And so the show goes. We're impressed early on by the Busters' guy-to-girl ratio. Key series usually feature one or two guys and a veritable sea of moe girls, but Busters has four, count 'em, four male characters. But it's ultimately clear that the only guy with any in-show agency is Riki and also that his recruits—and yes, he's the only, or at least the main, recruiter—will be exclusively female. Similarly, we like Rin because she's spunky and fun and not too moe-fied. Naturally she's quickly sidelined so that the show can focus on the intolerably phony Komari. We find Kyousuke to be interesting: a quietly but deeply strange young man whose charisma earns him great popularity but whose peculiarities limit his circle of friends to his childhood buddies. Naturally the show chooses bland Riki to be the main character.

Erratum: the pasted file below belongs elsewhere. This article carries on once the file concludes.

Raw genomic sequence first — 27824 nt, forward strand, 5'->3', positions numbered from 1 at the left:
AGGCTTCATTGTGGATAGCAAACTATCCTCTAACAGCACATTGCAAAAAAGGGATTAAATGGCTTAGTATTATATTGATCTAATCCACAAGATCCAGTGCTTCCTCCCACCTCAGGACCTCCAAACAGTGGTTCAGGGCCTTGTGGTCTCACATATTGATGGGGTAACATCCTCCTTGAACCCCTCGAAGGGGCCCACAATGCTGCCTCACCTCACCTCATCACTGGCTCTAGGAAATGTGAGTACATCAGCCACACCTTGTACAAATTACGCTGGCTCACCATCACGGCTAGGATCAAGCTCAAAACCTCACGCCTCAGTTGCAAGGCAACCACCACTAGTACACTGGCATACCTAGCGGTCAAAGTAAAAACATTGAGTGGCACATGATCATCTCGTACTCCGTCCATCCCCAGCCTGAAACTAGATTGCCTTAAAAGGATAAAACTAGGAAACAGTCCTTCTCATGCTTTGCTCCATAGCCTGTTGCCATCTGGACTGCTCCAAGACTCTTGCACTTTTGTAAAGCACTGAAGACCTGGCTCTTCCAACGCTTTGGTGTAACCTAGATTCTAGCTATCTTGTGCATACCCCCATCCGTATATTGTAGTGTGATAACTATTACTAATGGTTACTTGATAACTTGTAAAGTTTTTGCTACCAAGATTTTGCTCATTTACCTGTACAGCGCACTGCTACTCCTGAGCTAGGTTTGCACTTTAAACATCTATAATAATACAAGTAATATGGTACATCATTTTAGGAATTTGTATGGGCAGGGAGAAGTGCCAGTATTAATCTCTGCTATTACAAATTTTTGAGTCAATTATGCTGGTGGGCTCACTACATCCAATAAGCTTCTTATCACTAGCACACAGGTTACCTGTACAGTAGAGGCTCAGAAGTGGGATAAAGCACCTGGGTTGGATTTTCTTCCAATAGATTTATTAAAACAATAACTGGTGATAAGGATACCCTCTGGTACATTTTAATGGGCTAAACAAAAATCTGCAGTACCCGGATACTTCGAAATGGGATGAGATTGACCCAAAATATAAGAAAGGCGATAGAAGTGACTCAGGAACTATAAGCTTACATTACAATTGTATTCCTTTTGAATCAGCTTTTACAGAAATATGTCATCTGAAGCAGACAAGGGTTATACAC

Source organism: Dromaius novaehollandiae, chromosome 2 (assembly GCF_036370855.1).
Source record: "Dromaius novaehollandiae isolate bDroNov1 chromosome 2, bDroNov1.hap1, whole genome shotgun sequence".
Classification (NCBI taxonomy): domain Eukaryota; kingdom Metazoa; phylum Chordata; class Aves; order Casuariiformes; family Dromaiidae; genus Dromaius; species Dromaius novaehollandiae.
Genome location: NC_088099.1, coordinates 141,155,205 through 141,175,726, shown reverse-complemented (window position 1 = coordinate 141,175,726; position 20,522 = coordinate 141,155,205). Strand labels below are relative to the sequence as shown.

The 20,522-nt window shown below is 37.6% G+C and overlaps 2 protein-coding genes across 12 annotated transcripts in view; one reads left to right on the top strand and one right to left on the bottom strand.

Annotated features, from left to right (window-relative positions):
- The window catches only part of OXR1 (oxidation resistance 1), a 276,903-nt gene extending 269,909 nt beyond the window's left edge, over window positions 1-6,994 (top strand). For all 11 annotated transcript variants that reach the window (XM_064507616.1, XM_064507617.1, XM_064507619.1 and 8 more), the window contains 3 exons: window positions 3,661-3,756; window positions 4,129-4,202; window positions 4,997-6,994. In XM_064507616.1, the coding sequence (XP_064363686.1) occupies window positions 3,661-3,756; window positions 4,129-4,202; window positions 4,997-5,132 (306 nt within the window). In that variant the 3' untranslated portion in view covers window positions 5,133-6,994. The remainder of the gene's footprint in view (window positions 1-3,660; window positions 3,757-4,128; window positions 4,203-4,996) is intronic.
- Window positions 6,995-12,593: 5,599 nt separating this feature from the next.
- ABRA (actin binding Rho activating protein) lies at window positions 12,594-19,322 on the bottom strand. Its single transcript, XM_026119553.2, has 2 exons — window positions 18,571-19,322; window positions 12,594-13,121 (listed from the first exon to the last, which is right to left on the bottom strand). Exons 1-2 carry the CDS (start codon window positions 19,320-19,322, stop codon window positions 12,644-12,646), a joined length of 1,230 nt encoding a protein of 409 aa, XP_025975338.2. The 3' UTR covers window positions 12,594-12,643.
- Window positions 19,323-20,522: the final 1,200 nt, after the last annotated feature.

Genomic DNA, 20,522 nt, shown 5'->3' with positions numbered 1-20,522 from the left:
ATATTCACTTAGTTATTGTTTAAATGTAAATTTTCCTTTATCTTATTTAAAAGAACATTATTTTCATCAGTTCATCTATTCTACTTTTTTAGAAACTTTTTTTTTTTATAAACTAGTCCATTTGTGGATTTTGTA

Eventually Busters moves into more familiar territory for its creators. Komari's arc is exactly the kind of tragedy-inflected, help-the-heartbroken-girl story that Key is famous for. The familiarity is a bit of a letdown of course, but after the show's spotty success with character-based fun, we're glad to see it move on to something that its creators traditionally do well. And indeed Komari's story is every bit as sad as you could ask, pivoting on a novel mechanism for coping with tragedy that becomes a tragedy unto itself. It gives cheery Komari an extra, potentially heartbreaking dimension, and the resulting drama gives the rest of the cast a chance to prove its mettle. Rin gains a sweet vulnerability, muscle-bound Masato reveals a surprising sensitivity, and Kyousuke shows that, when the chips are down, there's a good reason he's the group's leader.